Tuesday, November 7, 2017

What We Do at Different Times of Day

This was a lively topic! I started out by clarifying what I meant by it. We have a lot of daily practices, most of them everyday things, that we do at particular times of day (and not at other times of day). Since everyday cultural practices are some of the details that really make a fictional world pop (or even a version of the real world, actually), I wanted to spend some time talking about this.

Che immediately thought of the practice of avoiding drinking alcohol until after 5pm. Kat mentioned the Japanese practice of having a bath before going to bed and contrasted it with the American practice of getting up and jumping in the shower. The Japanese practice makes a lot of sense because buildings don't often have central heating (they generally heat room by room), and so it works really well to heat up your body and then tuck into bed. Kat said, "you are your own hot water bottle."

And then, of course, there's tea time! Americans tend to have tea with breakfast (if they drink tea) and sometimes lunch, but my Australian husband likes to have it midmorning and midafternoon. Kat said in her house teatime was morning, afternoon, and evening before bed. The movie Astérix chez les Bretons (in French) makes a joke about the early Breton soldiers not wanting to fight at teatime. Astérix likes to make jokes so that the cast of characters is responsible for all the historical things like the ruins of the Roman coliseum and the fact that the Sphynx has no nose. Another discussant pointed out that between Astérix and Ayla from Clan of the Cave Bear, they've invented all the things!

Morgan mentioned siestas. They tend to happen during the hottest time of day, and be dependent on local climate, as Cliff observed. They have led sometimes to stereotypes about laziness from colonizers arriving from outside the climate zone. They also happen in Spain. In France, stores traditionally closed for two hours during lunchtime. Thinking through climate helps you to worldbuild in more than one way, because it provides setting and also traditional behaviors. Cliff called it "double worldbuilding."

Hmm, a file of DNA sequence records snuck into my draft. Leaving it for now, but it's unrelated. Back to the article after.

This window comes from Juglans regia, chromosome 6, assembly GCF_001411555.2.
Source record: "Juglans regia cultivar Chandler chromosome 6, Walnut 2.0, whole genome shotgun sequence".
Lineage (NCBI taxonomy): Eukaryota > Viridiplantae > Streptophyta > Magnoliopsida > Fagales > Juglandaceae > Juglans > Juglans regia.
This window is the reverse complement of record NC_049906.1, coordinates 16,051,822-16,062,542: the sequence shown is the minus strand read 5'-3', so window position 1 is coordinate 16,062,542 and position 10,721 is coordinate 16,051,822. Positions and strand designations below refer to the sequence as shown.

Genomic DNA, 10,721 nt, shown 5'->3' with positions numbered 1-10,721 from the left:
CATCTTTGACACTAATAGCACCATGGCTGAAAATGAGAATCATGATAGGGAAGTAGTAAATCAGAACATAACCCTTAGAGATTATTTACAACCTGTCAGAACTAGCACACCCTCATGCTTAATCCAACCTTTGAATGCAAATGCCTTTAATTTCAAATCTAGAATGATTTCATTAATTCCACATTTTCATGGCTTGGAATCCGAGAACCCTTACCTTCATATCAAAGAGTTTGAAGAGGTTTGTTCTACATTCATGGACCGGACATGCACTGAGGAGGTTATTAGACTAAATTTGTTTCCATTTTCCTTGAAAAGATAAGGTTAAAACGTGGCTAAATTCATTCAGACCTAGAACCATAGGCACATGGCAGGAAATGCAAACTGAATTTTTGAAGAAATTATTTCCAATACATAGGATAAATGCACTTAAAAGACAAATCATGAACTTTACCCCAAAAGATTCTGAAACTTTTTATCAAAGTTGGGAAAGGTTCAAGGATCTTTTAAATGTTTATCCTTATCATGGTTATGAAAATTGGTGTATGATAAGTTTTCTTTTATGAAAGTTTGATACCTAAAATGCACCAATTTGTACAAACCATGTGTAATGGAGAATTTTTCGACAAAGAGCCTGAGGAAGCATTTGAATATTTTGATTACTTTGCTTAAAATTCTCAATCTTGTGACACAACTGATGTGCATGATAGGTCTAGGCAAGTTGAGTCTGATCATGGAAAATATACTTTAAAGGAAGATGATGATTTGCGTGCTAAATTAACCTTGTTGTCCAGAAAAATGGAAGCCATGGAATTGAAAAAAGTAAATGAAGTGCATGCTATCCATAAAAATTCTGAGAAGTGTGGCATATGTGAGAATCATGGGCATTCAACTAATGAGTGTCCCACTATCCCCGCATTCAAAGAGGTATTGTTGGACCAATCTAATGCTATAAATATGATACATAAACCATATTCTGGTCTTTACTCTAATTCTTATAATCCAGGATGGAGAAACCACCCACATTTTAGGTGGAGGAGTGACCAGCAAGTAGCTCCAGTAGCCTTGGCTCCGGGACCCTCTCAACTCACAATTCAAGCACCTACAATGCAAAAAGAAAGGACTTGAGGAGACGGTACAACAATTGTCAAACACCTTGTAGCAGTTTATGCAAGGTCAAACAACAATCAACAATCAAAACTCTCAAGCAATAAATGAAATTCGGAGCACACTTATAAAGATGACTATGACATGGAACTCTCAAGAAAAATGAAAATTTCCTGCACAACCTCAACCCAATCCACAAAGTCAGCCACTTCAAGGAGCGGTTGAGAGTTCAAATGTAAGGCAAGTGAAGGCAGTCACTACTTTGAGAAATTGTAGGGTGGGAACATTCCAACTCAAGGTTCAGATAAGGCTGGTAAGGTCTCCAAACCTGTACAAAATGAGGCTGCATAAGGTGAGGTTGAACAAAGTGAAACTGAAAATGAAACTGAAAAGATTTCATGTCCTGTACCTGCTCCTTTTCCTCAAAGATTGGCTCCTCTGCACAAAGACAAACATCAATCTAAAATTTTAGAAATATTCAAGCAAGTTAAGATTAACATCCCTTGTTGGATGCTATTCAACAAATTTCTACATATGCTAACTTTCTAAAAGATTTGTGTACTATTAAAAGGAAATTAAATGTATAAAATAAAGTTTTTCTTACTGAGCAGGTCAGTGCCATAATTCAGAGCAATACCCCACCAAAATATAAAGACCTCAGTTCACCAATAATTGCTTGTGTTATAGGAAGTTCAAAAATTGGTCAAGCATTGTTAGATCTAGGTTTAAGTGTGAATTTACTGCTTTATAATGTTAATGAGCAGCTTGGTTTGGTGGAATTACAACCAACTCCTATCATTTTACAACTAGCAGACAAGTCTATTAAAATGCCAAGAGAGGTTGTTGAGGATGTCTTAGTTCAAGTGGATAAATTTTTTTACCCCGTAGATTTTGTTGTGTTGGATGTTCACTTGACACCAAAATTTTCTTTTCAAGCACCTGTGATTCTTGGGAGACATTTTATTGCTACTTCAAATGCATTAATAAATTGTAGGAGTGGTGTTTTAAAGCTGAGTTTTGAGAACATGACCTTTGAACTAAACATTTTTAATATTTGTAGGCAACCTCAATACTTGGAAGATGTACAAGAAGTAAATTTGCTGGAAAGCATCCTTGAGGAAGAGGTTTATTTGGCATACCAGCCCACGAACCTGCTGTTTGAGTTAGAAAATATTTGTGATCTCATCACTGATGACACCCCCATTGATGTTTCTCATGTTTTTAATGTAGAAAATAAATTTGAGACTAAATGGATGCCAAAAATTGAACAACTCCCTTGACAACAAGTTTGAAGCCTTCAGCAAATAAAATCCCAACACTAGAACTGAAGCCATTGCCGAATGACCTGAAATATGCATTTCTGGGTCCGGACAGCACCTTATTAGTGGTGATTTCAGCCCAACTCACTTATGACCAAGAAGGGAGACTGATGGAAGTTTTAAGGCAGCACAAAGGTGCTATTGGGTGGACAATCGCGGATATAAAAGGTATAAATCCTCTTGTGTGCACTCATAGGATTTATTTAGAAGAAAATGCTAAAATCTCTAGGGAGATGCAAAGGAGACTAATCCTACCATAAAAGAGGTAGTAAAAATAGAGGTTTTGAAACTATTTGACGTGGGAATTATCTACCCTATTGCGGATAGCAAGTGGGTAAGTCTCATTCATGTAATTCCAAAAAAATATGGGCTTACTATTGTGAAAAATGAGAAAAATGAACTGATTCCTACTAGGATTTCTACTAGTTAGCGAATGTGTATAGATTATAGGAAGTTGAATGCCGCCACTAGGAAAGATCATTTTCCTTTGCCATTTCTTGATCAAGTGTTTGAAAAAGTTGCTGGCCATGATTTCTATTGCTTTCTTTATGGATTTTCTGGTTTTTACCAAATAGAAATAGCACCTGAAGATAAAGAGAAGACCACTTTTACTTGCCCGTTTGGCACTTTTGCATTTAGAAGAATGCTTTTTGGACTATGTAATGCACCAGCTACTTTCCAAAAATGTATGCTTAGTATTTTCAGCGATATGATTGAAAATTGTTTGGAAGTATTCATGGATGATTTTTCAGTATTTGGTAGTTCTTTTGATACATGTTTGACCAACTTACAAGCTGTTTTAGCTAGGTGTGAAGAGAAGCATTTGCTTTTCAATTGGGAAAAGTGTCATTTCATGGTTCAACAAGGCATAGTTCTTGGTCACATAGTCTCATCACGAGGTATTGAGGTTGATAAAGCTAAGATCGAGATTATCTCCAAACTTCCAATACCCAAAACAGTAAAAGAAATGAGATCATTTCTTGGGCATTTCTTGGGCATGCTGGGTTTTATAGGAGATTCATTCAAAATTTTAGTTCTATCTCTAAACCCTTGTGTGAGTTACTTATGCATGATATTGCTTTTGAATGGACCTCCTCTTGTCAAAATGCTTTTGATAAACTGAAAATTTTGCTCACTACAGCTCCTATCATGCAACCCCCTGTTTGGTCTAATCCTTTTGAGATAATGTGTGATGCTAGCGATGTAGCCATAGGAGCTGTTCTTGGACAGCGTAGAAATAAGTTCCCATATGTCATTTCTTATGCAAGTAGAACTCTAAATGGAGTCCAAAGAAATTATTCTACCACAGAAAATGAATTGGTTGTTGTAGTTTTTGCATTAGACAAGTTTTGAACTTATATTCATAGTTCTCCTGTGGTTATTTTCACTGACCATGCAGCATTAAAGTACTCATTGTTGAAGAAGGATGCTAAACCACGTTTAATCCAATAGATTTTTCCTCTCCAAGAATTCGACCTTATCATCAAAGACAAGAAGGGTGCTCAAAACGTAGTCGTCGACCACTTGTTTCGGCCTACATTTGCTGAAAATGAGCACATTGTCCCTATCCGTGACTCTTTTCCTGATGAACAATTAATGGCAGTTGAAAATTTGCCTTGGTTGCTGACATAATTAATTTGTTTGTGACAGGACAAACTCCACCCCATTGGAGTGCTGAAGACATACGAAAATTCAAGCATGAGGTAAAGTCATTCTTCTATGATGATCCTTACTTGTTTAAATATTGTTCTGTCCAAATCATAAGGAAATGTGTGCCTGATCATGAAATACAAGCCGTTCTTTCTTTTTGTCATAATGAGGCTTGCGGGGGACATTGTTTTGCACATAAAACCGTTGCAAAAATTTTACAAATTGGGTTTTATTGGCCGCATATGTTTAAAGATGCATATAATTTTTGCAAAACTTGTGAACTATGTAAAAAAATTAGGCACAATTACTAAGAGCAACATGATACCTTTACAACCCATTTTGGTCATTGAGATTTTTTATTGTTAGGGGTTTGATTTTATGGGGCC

What reasons do we have for scheduling things at particular times? This is a good thing to think through. Climate obviously enters in. So does the age of the person involved, as with naptimes for children. Culture teaches us assumptions about how brains work, but can also fail to take neurodiversity into account, as well as culture differences in a diverse society. Some people like a fixed schedule.

Meals also tend to be culturally influenced to take place at particular times of day - and not always at the same times of day. What are the meals called in your society? Which meal is the biggest? Is there a "second breakfast"?

Kat noted that clocks tend to be normalized. Bank workers still work at different times from shift workers, however. Technology level has a lot of influence on what time people do things, because an agrarian schedule is very different from a factory one. If you have no electricity, it limits the kinds of things you can do after dark. Cliff also noted that people have things they schedule at different times of year, especially when they are growing food.

Clocks regulate shifts. The sun regulates life, but it is also constantly changing. Cliff pointed out that when you are working on a ship, the schedule tends to be four hours on, four hours off. Kat noted that someone has to be on lookout all the time.

Time is a convention, and it is often run on the basis of some group's behavior, and disseminated mechanically. Local time in the middle ages was determined by the church bells of the town, rung by the clergy. The days would be divided differently as the days changed with the seasons. Days are also measured differently by different groups. For example, the day begins and ends at sunset for the Jewish and Islamic communities, whereas by the clock it begins right after midnight, and for some communities it begins at dawn.